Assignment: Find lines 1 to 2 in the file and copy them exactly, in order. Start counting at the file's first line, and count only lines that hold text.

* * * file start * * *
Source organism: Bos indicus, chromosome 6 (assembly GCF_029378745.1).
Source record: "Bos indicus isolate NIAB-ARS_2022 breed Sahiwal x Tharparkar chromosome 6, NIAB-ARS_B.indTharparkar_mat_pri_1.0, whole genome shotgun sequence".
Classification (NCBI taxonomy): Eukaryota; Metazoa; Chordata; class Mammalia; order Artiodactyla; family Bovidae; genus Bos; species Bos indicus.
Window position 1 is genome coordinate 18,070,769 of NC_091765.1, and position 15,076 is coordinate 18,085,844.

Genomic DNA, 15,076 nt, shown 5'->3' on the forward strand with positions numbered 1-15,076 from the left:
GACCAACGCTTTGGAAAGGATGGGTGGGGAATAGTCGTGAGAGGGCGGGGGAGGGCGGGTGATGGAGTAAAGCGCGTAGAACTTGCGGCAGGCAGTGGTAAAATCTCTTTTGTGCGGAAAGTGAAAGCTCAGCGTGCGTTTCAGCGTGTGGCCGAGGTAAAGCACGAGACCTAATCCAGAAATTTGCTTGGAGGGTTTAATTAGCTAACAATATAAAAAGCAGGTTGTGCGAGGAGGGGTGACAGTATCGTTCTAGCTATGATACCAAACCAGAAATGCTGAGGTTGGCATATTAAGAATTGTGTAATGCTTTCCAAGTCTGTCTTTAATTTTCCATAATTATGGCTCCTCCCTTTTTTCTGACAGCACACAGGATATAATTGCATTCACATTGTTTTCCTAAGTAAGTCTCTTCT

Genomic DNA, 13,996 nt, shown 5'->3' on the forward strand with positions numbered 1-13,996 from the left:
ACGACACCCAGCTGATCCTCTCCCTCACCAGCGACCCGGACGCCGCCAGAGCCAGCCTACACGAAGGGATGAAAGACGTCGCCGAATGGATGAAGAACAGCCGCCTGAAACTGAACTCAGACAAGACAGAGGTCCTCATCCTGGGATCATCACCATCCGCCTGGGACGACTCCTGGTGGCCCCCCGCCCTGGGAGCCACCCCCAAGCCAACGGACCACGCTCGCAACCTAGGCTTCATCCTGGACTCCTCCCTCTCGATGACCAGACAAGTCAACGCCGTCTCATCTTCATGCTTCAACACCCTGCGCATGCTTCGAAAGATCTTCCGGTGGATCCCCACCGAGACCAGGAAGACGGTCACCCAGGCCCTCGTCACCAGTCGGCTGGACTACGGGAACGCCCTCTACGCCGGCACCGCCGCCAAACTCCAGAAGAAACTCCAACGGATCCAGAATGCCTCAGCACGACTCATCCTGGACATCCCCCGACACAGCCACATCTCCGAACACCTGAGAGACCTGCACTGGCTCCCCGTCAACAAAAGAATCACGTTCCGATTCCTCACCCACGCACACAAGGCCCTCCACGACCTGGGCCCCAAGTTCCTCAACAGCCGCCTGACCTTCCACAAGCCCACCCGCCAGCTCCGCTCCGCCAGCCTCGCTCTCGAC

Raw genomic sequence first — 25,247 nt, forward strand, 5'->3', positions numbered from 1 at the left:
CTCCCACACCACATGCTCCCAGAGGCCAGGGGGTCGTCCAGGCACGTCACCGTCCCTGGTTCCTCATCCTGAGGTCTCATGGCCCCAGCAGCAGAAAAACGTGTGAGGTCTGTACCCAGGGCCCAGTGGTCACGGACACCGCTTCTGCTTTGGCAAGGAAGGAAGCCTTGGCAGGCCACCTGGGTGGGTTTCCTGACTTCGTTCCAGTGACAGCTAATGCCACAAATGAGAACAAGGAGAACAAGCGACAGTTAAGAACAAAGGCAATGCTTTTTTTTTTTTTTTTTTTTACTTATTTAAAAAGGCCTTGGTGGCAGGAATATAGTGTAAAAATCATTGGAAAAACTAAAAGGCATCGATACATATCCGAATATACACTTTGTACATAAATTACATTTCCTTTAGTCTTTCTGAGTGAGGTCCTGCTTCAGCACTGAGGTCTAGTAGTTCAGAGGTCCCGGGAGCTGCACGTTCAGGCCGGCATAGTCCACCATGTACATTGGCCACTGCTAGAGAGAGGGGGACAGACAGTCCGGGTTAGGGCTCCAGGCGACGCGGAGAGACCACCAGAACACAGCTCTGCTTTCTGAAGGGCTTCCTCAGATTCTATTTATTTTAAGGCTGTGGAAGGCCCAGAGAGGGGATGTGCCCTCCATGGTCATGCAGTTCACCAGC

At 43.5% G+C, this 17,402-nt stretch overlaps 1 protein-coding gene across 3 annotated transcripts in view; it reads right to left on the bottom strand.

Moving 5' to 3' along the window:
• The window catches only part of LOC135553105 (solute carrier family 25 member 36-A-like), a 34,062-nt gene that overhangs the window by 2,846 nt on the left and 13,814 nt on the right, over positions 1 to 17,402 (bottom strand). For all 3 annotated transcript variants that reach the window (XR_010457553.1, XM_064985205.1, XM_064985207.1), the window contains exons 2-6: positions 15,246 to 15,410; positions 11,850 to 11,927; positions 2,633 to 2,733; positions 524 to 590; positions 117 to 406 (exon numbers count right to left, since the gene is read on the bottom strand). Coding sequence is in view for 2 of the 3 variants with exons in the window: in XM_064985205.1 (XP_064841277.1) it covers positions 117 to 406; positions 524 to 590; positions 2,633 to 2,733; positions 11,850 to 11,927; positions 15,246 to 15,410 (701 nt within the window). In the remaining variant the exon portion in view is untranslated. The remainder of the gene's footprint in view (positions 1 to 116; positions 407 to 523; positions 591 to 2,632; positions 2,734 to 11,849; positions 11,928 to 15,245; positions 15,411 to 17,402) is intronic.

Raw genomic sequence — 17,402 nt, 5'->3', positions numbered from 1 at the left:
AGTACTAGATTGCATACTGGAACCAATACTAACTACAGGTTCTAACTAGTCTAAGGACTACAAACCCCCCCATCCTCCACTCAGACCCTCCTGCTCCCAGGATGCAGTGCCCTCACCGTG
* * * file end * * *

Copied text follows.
Source organism: Bos indicus, chromosome 6 (assembly GCF_029378745.1).
Source record: "Bos indicus isolate NIAB-ARS_2022 breed Sahiwal x Tharparkar chromosome 6, NIAB-ARS_B.indTharparkar_mat_pri_1.0, whole genome shotgun sequence".